If this book works out the way I want it to, it will potentially be a single reference resource that a modeler can draw upon for accurate shuttle modeling where details found in other books can suppliment it. Granted that is a tall order given the over 100 missions flown to date. So maybe it won't cover every specific mission payload ever carried, but hopefully it should cover the more popular ones (Spacelab, Spacehab, pre-Challenger comm satellite launchers, Sincom F series satellites...etc). Plus it will have a full set of kit and aftermarket parts reviews and possibly some buildup articles as well (ala Detail and Scale).

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Hi Jay! I have a small addition to the great summary you did regarding the Hasegawa 1/200 Shuttle kit. JBOT decals is no longer in business, and it is uncertain whether they will get back to producing decals in the future. All is not lost, however! Tom Prestia at Tango Papa Decals (http://www.tangopapadecals.com/) has a sheet of 1/200 decals available for this kit. I recently received a sheet from him to use on the Hasegawa Shuttle kit. The decals are well printed as usual from Tango Papa and come with decals for both the orbitor and stack. I have not started my 1/200 shuttle yet as I am still working on the AMT 1/200 Man In Space kit to go with the shuttle on a single display base.

Mike :)

As for 1/200 scale, Hasegawa would be the one to get (avoid the Lindberg kit). Lack of aftermarket bits does hobble it some (lack of meatball era decals especially) but it is shaped right and can be built into a nice looking orbiter stack. Out of the box, it can be built into a very nice looking shuttle stack, although to be accurate as an Out of the Box build you are somewhat limited as to the time period represented being an early shuttle (i.e. no dragchute on the vertical fin and no properly scaled decals for this size unless you get the JBOT ALPS printed decals).
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Hmm, I hadn't heard about JBOT. He goes to Wonderfest every year so if he isn't again up and running by then I shall have to see what happened. Pity as he did some high quality stuff too for ALPS and had invested in a larger supply chain then I've been able to accomplish with my system. Of course it could be that he's just altered his business to be a decal supplier for other distributors, in which case Starshipmodeler and Federation Models may carry his products. Only Jim knows for sure though.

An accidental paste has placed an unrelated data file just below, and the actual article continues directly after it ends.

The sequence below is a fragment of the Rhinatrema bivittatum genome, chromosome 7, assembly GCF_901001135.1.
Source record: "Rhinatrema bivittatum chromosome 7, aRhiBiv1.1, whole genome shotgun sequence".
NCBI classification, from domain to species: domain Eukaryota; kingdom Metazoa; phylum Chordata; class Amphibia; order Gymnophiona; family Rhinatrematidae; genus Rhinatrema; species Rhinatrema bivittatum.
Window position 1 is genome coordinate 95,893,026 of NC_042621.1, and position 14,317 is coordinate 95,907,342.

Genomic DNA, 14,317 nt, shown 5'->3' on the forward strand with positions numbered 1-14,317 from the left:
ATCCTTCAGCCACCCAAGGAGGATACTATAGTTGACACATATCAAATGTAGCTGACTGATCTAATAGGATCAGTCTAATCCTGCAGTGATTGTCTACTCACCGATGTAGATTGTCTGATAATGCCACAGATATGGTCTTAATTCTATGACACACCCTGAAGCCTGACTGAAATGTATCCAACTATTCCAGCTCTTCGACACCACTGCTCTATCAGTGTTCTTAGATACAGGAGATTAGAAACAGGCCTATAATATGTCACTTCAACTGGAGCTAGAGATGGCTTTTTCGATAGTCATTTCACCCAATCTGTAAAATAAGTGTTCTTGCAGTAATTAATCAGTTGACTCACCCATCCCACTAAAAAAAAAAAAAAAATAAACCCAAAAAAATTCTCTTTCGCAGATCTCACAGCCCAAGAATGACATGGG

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  • 2 weeks later...

Great thread! I just finished a trip to KSC and have an urge right now to discover the field of space shuttle in scale. So the newest RoG 1/144 shuttle kit is the one that comes with the latest style of NASA logo? Also, for the Revell 1/144 shuttle & launch complex combo kit mentioned, are there any reviews out there? I heard it has major flaws.

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Great thread! I just finished a trip to KSC and have an urge right now to discover the field of space shuttle in scale. So the newest RoG 1/144 shuttle kit is the one that comes with the latest style of NASA logo? Also, for the Revell 1/144 shuttle & launch complex combo kit mentioned, are there any reviews out there? I heard it has major flaws.

Yes, the RoG kit is the one you want for the Meatball logos. I am working on one right now and it is actually not bad once you grind those radial bands off the External tank and modify the cable trays a little bit (along with other things I mentioned above). As for the pad kit, its main problem is the tower is too short and that may be related to the too small MLP (mobile launch platform) pad that the Revell kit normally comes with. There is a more accurately sized shuttle MLP coming out soon from a company in England and combine that with a proper height tower along with the swingarms and RSS (rotating service structure) from the Revell kit and you have a good basis for starting a launch pad diorama.

I would say if you are going to try and find a Revell pad, try looking for the ones without the shuttle stack as the full pad kits are more expensive (at least on eBay) and the only difference is that they come with the standard Revell shuttle stack.

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Yes there are two, they are identical kits. Only difference is the lack of a shuttle and the MLP.

You are correct in that the complex kit is flawed.

The actual height of the shuttle gantry is 247ft, 1/144 should be 20.58in. The Revell kit measures out to be 17 5/16, or almost 3 inches short. Each level is 20ft (ground level is 27ft) in real life, 1/144 should be 1.67in. Measures out to be 1 14/32, about a 1/4 inch short. (note that 1/4 (amount short) x 12 (number of levels)= 3.0 (almost the amount the tower is too short) Each level is 40x40 in real life, 1/144 should be 3.66x3.66 in. They measure out to be 2 30/32x2 30/32, about a 1/2in to small. The model scales out to be about 1/170.

The kit is also lacking in detail. I understand that adding all the detail would have been prohibitive, but it will take a good deal of work to give it the "busyness" look of the real thing.

Given the incorrect height of the FSS, I'm not sure a corrected MLP will help. You would not be able to use the MLP supports or the Crawler. To do so would put the nose of the shuttle a good bit above the top of the FSS. I chose to scratchbuild a new FSS in 1/160 scale. (I'm putting Loren Perry's kids through college with all the p/e I'm buying :worship: ) I intend to modify the MLP and its supports to bring the shuttle to the correct height.

Edited by indydog
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Indydog pretty well covered it. As for the other kit box, it has a picture of the tower in daylight without a shuttle on the pad.

The pads themselves have undergone almost constant evolution since they were retrofitted from the Saturn V LUTs back in the late 1970s. Every year they remained in operation they have gotten a little busier looking. The last major change involved removal of the hammerhead cranes sometime in the late 1990s (they were still on in 1994-95). The control cab and crane pivot points still remain, but the part of the structure that overhangs the FSS was cut off.